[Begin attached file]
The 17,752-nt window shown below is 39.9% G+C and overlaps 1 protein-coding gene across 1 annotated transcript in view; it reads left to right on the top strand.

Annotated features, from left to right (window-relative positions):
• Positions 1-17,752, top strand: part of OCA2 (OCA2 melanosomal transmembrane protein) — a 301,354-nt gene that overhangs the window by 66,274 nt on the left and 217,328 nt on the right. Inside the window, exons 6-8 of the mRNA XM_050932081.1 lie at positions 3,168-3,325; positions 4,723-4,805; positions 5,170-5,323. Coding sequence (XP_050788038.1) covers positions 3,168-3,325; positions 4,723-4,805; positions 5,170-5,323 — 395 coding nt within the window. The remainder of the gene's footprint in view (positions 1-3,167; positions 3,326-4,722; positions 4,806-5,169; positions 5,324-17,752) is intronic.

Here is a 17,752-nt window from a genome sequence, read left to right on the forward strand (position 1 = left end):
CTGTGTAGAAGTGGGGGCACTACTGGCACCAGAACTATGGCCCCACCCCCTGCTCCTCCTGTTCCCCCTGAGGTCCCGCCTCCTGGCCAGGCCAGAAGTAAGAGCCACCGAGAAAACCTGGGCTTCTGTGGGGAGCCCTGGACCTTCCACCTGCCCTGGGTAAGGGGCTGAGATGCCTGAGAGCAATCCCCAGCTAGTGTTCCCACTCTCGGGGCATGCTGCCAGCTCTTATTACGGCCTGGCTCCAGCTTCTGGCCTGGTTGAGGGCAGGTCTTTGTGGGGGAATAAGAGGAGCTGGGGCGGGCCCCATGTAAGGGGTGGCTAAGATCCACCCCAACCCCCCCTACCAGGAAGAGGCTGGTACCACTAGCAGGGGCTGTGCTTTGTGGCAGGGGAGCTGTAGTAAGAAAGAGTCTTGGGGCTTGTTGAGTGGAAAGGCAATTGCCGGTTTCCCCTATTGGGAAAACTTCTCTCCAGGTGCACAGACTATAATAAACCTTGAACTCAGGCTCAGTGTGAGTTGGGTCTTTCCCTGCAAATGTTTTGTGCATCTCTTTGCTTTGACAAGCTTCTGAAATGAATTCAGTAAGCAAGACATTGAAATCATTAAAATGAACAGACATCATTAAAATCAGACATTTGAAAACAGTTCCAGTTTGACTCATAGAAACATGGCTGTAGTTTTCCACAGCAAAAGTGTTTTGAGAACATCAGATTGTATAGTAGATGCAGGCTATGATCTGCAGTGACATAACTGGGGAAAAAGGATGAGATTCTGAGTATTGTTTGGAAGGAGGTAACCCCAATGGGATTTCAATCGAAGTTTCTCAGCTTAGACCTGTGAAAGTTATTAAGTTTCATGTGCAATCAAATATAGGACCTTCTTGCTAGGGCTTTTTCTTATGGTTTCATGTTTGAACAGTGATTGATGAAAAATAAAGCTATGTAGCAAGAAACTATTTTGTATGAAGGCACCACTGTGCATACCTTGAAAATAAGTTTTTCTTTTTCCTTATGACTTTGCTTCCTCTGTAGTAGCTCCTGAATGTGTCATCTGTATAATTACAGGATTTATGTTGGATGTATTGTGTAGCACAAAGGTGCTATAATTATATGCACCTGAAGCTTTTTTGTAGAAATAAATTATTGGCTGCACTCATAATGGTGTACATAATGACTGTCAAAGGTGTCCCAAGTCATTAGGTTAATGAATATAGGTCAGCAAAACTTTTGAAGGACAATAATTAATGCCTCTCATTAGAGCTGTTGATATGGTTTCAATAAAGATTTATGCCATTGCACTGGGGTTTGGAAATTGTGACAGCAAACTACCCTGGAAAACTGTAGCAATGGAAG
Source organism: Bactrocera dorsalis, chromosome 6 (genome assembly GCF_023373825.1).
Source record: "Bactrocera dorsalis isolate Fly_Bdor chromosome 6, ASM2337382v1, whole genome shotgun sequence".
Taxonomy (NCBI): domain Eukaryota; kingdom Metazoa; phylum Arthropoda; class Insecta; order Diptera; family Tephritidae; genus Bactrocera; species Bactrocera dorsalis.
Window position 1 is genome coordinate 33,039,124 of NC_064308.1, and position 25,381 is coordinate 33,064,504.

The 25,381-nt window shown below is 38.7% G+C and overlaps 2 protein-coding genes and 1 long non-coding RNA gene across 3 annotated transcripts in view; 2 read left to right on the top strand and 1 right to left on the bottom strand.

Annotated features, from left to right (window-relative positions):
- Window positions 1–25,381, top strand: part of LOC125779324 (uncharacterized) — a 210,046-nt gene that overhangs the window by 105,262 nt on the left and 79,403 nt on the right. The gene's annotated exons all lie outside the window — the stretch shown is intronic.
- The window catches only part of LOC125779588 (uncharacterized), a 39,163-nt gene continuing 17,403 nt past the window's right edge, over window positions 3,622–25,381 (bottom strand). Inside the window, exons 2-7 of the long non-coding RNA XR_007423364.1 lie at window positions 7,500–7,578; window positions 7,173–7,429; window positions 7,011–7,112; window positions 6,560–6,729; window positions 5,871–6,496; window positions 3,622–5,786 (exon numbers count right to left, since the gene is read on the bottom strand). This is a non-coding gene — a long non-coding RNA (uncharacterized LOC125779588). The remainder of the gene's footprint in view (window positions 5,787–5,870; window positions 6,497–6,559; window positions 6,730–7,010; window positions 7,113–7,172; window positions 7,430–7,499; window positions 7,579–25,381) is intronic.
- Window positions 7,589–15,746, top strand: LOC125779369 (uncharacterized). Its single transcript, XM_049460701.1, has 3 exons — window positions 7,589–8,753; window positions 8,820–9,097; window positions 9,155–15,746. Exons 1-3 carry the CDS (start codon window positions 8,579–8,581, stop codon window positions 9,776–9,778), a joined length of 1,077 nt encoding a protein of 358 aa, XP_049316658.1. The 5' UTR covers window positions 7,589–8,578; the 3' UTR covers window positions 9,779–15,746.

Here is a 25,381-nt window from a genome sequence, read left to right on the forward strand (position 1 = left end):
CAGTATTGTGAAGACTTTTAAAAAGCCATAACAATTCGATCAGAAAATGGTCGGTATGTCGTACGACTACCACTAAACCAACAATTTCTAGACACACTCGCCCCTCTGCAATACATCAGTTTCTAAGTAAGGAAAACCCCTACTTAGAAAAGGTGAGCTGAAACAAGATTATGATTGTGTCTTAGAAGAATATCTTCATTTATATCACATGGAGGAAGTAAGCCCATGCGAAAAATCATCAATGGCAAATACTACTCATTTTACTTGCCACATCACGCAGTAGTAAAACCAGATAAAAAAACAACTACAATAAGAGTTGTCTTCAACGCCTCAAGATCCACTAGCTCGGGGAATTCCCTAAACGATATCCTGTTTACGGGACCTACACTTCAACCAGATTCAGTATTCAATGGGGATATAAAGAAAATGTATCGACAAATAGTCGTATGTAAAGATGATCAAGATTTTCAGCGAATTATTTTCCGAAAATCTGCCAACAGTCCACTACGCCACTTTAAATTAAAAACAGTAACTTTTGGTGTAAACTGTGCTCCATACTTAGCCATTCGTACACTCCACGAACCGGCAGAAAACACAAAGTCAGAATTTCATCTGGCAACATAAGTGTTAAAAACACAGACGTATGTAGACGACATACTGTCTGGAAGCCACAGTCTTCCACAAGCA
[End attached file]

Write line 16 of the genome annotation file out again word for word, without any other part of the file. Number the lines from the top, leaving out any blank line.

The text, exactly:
CAGTATTGTGAAGACTTTTAAAAAGCCATAACAATTCGATCAGAAAATGGTCGGTATGTCGTACGACTACCACTAAACCAACAATTTCTAGACACACTCGCCCCTCTGCAATACATCAGTTTCTAAGTAAGGAAAACCCCTACTTAGAAAAGGTGAGCTGAAACAAGATTATGATTGTGTCTTAGAAGAATATCTTCATTTATATCACATGGAGGAAGTAAGCCCATGCGAAAAATCATCAATGGCAAATACTACTCATTTTACTTGCCACATCACGCAGTAGTAAAACCAGATAAAAAAACAACTACAATAAGAGTTGTCTTCAACGCCTCAAGATCCACTAGCTCGGGGAATTCCCTAAACGATATCCTGTTTACGGGACCTACACTTCAACCAGATTCAGTATTCAATGGGGATATAAAGAAAATGTATCGACAAATAGTCGTATGTAAAGATGATCAAGATTTTCAGCGAATTATTTTCCGAAAATCTGCCAACAGTCCACTACGCCACTTTAAATTAAAAACAGTAACTTTTGGTGTAAACTGTGCTCCATACTTAGCCATTCGTACACTCCACGAACCGGCAGAAAACACAAAGTCAGAATTTCATCTGGCAACATAAGTGTTAAAAACACAGACGTATGTAGACGACATACTGTCTGGAAGCCACAGTCTTCCACAAGCA